Council members left the room right after the meeting without talking to reporters. Mayor Miguel Pulido declined to comment when reached by phone Monday night, saying he needed more time to think before speaking publicly.

The move marks the third high-profile departure of a top Santa Ana official since December. Near the end of that month, Pulido, Solorio, Villegas, and Martinez voted to oust City Manager David Cavazos, and Mouet took over as acting city manager the following day. And last week, Rojas announced he was leaving Santa Ana to become police chief of the Bay Area Rapid Transit (BART) system in the San Francisco area.

Before council members went into closed session, three public commenters spoke, all urging the council to ensure the acting and permanent police chief are independent of special interests.

Albert Castillo, an activist with Chicano Unidos, said he would like to see the chief be someone “from the outside” who “does not have ties to” the police union.

After public comments ended and council members were leaving the room for their closed session, Solorio walked up to Castillo in the back of the council chambers to show support for his remarks and including the public in the police chief selection process.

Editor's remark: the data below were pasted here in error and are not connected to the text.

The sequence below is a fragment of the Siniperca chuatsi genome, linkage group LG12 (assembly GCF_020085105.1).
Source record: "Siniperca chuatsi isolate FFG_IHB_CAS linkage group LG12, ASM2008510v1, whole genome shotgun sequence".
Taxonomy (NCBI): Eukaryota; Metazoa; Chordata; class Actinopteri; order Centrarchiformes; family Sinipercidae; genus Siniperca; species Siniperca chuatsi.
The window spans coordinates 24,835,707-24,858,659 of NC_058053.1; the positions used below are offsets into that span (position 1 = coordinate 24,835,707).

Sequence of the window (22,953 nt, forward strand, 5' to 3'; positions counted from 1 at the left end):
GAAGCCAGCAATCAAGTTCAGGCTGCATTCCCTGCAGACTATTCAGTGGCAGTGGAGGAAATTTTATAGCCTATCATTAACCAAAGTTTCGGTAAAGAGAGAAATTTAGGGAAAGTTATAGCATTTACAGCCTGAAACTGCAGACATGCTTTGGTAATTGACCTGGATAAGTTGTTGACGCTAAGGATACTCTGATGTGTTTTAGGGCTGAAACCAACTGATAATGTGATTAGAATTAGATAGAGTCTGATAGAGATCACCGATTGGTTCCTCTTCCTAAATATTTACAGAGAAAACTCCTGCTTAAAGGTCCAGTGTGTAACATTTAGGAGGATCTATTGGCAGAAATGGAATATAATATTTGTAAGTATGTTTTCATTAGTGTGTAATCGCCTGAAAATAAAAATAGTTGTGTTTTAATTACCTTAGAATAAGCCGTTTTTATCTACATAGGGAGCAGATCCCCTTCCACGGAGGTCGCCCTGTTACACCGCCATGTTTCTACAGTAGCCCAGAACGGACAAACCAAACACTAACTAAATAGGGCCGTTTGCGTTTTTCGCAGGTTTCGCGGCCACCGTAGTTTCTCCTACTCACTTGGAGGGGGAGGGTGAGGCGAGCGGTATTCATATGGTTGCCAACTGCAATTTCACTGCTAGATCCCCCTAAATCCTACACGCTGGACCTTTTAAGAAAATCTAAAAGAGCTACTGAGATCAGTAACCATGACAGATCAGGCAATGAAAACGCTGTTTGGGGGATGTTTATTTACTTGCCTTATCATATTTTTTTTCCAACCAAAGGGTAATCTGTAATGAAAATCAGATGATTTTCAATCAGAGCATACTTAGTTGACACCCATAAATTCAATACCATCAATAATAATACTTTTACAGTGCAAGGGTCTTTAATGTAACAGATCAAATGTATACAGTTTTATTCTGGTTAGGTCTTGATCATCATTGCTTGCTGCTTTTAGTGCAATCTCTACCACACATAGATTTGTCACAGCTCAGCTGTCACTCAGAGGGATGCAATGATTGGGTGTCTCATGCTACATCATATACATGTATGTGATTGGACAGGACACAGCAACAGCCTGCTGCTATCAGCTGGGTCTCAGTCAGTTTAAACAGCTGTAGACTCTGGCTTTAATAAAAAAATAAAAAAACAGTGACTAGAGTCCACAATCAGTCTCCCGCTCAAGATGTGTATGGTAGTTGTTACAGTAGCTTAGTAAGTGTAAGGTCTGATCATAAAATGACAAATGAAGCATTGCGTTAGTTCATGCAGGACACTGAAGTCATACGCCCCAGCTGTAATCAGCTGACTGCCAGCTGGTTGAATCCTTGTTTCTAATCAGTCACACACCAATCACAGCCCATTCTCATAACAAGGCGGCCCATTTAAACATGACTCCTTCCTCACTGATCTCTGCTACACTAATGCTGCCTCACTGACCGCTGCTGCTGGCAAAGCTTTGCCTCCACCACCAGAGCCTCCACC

“Good comments,” Solorio told Castillo. “I agree, I want to find a way [for the] community to be involved in the process.”

Nick Gerda covers county government and Santa Ana for Voice of OC. You can contact him at ngerda@voiceofoc.org.

Since you've made it this far,

You are obviously connected to your community and value good journalism. As an independent and local nonprofit, our news is accessible to all, regardless of what they can afford. Our newsroom centers on Orange County’s civic and cultural life, not ad-driven clickbait. Our reporters hold powerful interests accountable to protect your quality of life. But it’s not free to produce. It depends on donors like you.

Join the conversation: In lieu of comments, we encourage readers to engage with us across a variety of mediums. Join our Facebook discussion. Message us via our website or staff page. Send us a secure tip. Share your thoughts in a community opinion piece.

Leave a comment

Your email address will not be published.